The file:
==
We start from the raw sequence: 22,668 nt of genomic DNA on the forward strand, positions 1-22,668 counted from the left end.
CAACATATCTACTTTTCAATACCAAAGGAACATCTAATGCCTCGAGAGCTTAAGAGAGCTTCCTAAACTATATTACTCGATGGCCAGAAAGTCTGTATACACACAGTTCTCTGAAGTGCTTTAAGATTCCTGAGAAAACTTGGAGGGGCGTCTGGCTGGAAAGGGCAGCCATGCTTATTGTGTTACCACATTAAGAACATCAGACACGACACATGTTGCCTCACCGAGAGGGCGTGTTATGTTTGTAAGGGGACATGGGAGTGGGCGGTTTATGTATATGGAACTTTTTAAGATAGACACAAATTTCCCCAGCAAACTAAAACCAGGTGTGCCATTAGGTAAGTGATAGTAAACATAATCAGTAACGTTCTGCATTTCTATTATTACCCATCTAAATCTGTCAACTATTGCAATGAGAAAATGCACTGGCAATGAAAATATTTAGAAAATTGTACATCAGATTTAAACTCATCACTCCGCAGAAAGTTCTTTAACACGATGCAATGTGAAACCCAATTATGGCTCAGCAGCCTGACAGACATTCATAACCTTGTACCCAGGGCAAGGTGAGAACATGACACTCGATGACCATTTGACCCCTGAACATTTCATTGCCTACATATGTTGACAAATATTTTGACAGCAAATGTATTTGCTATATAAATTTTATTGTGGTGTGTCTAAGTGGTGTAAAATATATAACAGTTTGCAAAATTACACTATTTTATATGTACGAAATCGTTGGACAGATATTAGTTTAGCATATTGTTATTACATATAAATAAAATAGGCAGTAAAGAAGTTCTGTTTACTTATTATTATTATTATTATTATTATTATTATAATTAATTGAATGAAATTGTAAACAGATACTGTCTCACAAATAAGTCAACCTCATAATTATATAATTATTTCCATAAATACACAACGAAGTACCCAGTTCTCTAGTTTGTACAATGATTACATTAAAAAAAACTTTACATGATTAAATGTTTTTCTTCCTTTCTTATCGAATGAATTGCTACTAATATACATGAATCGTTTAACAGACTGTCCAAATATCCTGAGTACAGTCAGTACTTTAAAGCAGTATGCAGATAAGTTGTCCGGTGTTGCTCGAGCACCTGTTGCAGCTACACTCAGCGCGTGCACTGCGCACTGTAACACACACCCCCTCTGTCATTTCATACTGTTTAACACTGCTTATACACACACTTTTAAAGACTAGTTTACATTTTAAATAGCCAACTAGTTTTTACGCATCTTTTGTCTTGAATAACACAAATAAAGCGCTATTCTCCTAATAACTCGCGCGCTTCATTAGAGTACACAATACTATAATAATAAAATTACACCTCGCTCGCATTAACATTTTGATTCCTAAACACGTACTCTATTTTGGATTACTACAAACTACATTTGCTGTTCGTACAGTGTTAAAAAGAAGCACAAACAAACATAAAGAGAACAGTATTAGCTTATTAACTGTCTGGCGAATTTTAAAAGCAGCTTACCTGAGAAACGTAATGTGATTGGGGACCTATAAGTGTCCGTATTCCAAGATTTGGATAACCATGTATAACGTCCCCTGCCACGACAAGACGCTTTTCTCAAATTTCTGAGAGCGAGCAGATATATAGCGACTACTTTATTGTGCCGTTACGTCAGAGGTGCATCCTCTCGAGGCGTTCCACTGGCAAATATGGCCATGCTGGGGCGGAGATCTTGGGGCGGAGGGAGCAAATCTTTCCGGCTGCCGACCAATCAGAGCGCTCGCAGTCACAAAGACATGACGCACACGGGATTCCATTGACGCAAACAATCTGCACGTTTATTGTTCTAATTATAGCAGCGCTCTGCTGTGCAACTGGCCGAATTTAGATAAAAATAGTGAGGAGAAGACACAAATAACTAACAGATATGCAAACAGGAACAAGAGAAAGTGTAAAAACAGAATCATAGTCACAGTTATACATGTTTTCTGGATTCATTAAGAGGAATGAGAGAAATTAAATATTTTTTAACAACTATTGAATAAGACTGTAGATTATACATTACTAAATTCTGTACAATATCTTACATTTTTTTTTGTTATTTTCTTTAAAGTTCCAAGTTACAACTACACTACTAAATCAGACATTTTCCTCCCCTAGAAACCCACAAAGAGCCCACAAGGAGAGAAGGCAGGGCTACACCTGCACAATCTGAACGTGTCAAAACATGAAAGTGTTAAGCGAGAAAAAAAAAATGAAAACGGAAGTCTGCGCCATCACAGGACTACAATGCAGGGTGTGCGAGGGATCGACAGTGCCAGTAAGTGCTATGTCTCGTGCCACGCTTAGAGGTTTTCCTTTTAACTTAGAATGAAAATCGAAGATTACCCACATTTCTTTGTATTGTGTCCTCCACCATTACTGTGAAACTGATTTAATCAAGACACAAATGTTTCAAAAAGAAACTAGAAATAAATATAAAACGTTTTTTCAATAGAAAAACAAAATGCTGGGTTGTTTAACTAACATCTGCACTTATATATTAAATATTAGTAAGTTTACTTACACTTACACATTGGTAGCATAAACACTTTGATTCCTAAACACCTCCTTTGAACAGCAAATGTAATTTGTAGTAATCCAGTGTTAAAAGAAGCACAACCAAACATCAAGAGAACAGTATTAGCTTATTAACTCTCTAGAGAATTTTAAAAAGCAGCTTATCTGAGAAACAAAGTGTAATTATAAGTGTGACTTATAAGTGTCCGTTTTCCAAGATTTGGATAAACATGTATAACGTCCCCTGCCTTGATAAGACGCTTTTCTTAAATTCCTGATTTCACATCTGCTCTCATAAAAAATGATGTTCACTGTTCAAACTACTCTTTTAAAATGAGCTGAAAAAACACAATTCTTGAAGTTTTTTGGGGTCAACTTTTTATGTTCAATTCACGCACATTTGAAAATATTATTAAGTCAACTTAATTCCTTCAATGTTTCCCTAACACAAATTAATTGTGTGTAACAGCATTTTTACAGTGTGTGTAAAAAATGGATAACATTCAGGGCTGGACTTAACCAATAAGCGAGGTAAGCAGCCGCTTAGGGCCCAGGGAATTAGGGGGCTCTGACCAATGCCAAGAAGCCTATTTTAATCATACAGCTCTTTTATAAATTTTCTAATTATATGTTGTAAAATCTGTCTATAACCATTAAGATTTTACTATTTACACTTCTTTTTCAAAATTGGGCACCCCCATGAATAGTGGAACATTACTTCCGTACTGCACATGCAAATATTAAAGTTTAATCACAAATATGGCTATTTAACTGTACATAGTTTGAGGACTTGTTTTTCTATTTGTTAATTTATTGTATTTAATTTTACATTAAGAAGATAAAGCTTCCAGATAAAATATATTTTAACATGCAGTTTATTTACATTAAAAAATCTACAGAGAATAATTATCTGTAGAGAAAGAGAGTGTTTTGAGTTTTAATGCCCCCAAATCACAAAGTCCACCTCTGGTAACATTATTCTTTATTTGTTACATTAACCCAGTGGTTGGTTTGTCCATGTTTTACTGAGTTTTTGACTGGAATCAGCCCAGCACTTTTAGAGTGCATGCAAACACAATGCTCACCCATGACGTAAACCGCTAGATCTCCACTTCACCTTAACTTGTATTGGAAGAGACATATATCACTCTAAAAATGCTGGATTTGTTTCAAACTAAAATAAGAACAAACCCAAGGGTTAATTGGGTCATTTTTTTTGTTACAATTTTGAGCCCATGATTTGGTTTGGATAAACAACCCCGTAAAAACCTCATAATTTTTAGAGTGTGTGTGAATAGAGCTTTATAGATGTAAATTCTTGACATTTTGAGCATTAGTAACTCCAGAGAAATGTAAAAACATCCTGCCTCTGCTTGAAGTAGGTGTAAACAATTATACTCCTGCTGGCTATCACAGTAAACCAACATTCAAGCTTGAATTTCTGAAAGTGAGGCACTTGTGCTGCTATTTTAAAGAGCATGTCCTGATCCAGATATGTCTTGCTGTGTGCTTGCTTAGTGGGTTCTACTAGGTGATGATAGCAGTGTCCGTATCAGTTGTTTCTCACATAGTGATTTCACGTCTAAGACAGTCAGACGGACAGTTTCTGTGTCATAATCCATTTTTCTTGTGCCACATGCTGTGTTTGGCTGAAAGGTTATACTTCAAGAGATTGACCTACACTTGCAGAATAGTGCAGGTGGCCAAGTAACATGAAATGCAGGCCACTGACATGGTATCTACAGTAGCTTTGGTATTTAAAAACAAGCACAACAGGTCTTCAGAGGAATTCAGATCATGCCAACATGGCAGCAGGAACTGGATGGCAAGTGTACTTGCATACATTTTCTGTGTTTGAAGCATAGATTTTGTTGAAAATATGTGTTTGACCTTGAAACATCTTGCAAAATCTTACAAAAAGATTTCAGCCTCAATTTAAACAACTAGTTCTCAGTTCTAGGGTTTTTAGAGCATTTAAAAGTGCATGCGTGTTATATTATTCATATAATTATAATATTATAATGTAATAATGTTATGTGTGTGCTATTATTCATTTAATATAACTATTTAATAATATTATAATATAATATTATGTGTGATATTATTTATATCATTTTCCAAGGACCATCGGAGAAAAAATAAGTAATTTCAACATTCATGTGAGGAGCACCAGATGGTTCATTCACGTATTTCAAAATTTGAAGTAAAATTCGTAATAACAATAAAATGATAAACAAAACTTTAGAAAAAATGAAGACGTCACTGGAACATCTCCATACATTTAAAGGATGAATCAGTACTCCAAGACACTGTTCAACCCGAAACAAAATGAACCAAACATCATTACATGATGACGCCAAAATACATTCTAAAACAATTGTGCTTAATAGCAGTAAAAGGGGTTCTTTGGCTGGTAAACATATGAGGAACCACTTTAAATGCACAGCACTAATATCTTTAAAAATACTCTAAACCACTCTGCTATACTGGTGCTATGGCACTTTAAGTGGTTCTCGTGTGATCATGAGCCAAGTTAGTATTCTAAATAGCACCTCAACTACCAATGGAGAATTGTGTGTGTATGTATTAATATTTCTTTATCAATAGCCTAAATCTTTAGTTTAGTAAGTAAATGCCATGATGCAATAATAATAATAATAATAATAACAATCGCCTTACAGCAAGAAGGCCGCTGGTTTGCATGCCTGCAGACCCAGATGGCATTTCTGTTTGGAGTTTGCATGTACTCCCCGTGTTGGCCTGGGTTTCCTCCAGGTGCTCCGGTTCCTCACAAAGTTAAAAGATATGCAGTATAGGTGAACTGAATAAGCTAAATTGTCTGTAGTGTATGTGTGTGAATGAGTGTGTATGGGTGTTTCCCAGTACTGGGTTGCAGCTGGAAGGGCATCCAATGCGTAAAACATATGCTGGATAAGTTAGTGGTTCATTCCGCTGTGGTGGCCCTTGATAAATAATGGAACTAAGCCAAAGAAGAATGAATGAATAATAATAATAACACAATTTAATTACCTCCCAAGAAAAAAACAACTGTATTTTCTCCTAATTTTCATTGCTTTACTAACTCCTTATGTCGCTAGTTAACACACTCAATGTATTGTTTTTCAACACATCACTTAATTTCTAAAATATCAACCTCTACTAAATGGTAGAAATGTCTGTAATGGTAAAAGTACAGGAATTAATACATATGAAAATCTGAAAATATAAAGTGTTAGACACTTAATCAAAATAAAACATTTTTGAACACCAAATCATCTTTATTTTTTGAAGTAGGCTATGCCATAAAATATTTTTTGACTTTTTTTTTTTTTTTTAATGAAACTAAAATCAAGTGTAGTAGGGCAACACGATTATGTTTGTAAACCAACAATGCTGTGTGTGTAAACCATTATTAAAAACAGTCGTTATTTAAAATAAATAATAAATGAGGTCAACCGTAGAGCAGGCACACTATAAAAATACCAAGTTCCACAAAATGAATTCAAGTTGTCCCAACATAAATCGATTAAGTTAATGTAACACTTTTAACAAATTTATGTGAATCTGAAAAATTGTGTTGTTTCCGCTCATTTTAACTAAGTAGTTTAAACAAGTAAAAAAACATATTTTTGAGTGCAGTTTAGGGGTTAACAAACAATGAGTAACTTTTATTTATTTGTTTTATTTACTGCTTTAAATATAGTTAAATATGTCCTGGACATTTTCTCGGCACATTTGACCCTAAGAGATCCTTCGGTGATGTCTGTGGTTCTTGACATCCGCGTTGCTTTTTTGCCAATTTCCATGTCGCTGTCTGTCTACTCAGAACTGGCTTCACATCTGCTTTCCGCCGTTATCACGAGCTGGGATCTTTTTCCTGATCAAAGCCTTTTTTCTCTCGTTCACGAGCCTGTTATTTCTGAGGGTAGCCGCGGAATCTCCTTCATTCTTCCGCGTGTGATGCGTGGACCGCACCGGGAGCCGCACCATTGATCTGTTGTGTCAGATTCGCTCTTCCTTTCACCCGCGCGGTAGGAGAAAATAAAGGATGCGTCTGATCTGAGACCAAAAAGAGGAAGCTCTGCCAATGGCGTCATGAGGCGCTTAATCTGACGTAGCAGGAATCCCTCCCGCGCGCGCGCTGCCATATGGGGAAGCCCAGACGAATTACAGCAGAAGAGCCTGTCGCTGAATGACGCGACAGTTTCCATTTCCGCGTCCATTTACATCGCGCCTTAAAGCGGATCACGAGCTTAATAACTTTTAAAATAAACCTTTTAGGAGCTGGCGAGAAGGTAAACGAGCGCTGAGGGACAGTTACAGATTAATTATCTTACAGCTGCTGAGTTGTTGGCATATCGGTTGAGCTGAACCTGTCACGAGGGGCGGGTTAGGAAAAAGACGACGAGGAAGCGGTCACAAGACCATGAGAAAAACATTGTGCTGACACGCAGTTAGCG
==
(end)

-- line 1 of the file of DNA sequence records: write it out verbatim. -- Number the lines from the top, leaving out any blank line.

We start from the raw sequence: 22,668 nt of genomic DNA on the forward strand, positions 1-22,668 counted from the left end.